How to Do Conversion Optimization without Ruining Your SEO

by Jeremy Smith

Last updated on September 27th, 2017

For too long, conversion optimization and SEO have been viewed as enemies — like rival college football teams or industry competitors.

They’re not enemies.

In fact, taken together, conversion optimization and SEO are a force that can lead to insane levels of success and prosperity. Bringing these two together can create a cascade of conversions and traffic. You just need to change your view, then implement a practice that leverages the two to create a fire hydrant output of conversions.

Let me just lay some definition ground rules so we know that we’re talking about the same thing:

1.  What’s conversion optimization?

Conversion optimization is making changes on a website that cause a greater percentage of visitors to convert into customers.

2.  What’s SEO?

Search engine optimization is the practice of improving a website’s appearance in unpaid search results.

3.  How do they go together?

You want you website to have SEO and conversion optimization. It’s like a one-two punch:
Punch One:  SEO

Bring in the leads!

  • Brings in targeted leads
  • Boosts your SERPs
  • Improves keyword rankings
  • Enhances brand awareness
  • Produces higher traffic
  • Creates viral potential
  • Grows social following
  • Builds mailing list
  • Establishes site trust and authority
  • Increases linkbacks and recognition
  • Provides niche domination
Punch Two:  Conversion Optimization

Convert the leads!

  • Higher amounts of paying customers
  • Improved marketing ROI
  • Greater profitability
  • Faster business growth
  • Better customer appeal
  • Defeating the competition
  • Exponential improvements
  • Elimination of conversion loss points
  • Elimination of conversion barriers
  • Improved lifetime customer value (LCV)
  • Lower relative cost than generating new leads

So that’s how it works. You bring the traffic through SEO, then you convert the traffic through conversion optimization.

I’m not alone in my assertion.

Here’s Bruce Clay:

“Conversion optimization and SEO are two pillars of an overall marketing strategy. Without conversions, there is only traffic, which is no bottom line at all.”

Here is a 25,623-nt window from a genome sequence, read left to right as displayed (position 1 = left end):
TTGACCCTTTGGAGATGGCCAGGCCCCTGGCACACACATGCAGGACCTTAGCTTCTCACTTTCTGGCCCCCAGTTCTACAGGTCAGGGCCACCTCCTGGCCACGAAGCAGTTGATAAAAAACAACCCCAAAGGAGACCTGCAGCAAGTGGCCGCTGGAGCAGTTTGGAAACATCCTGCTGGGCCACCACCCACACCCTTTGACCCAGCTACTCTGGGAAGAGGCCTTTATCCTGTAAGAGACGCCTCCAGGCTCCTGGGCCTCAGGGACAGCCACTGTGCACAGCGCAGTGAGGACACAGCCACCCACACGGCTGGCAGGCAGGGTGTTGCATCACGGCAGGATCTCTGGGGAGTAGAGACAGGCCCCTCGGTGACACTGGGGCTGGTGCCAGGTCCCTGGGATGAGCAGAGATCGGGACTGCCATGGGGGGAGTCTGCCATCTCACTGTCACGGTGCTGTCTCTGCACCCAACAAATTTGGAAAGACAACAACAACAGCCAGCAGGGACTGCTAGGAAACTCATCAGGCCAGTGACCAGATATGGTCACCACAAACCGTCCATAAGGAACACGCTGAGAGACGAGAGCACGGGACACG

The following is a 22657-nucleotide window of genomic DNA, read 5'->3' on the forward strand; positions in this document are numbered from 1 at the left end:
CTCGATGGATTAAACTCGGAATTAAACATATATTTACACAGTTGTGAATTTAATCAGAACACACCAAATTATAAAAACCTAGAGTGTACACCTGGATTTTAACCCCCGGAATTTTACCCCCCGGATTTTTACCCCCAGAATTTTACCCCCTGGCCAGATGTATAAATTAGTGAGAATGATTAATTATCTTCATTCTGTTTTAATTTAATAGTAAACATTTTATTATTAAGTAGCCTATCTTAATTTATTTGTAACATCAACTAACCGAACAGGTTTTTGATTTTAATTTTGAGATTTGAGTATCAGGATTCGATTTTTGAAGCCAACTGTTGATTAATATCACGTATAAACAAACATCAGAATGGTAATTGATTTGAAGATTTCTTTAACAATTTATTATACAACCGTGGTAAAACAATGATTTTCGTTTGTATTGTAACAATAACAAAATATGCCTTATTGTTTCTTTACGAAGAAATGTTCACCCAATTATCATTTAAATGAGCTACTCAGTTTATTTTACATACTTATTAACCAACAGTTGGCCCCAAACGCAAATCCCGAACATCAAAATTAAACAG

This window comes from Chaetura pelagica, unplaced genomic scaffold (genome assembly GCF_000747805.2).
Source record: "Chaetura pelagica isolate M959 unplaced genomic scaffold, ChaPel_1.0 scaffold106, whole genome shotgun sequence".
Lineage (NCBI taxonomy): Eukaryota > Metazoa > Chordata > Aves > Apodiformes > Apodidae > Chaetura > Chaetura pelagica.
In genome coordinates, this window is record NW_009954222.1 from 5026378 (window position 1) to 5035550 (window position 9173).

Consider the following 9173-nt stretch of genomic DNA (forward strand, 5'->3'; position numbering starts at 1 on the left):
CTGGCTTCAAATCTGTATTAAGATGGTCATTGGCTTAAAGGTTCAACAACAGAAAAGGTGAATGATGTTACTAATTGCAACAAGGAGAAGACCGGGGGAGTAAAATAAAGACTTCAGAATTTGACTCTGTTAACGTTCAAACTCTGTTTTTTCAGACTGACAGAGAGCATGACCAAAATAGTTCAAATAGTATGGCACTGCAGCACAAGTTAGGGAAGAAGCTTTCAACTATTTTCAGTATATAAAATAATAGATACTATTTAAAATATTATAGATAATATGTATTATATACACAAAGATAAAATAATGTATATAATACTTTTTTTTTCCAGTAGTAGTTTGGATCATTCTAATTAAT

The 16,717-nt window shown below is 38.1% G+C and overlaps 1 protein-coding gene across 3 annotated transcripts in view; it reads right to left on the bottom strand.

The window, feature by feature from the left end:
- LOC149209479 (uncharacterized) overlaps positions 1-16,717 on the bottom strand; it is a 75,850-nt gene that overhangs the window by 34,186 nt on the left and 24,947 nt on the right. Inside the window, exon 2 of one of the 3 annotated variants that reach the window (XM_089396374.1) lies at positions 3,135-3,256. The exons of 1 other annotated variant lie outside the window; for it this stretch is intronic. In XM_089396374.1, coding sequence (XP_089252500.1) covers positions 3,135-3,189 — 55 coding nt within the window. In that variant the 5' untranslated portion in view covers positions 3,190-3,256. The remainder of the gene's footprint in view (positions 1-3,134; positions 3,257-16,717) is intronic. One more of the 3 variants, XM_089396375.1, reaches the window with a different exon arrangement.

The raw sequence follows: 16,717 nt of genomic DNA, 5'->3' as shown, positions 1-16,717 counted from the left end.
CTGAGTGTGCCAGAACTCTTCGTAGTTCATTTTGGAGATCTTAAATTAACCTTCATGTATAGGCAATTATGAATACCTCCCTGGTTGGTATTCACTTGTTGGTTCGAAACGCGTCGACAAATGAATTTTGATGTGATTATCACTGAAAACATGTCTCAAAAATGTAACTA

Here’s Brian Massey:

“When you get a lot of bad traffic, your conversion rate drops, as would be expected. However, if you get traffic that is well qualified, you generate more sales, more leads for less effort.”

(In other words, SEO equals better leads.)

Here’s Rand Fishkin, veritable demigod of SEO:

If I were doing another startup today, it would focus on software for conversion rate optimization. I think this is still the most under-utilized and highest ROI activities in the marketing department,

Sadly, some CROs just don’t get it. They think, “Gah! SEO? Dude that’s dead. No, no, you need conversion optimization!”

Um. No. You need both.

Some CROs have a grievous disconnect in their mind between SEO and CRO.

For example:

“CRO needs some superhero love to be more popular than SEO.”

It’s not a competition! It’s a coherence. SEO and CRO are supposed to go together. Like bacon and eggs go together. Like peanut butter goes with jelly. Like strawberries go with shortcake. Like chips go with dip.

I agree with Rich Page’s conclusion — “Any online business who is serious about increasing sales and making more revenue on their website should be doing CRO, not just SEO.”

Yes. So let’s bring the two together rather than bash one or the other.

I first wanted to persuade you that conversion optimization and SEO are indeed BFFs. But I also want to show you exactly how these BFFs can make your business better.

Here’s how to make conversion optimization and SEO improve your business.

Put massive effort into content.

If there is one practice that is behind both SEO and conversion optimization, it’s content.

I cannot put it more brilliantly and succinctly than Scott Brinker.

Ultimately, in both SEO and conversion optimization, content is king. Don’t let technicalities overshadow what really matters: compelling value propositions and meaningful brand experiences. In SEO, this wins you links; in conversion optimization, it wins you customers.

Props, Scott. You’re right on.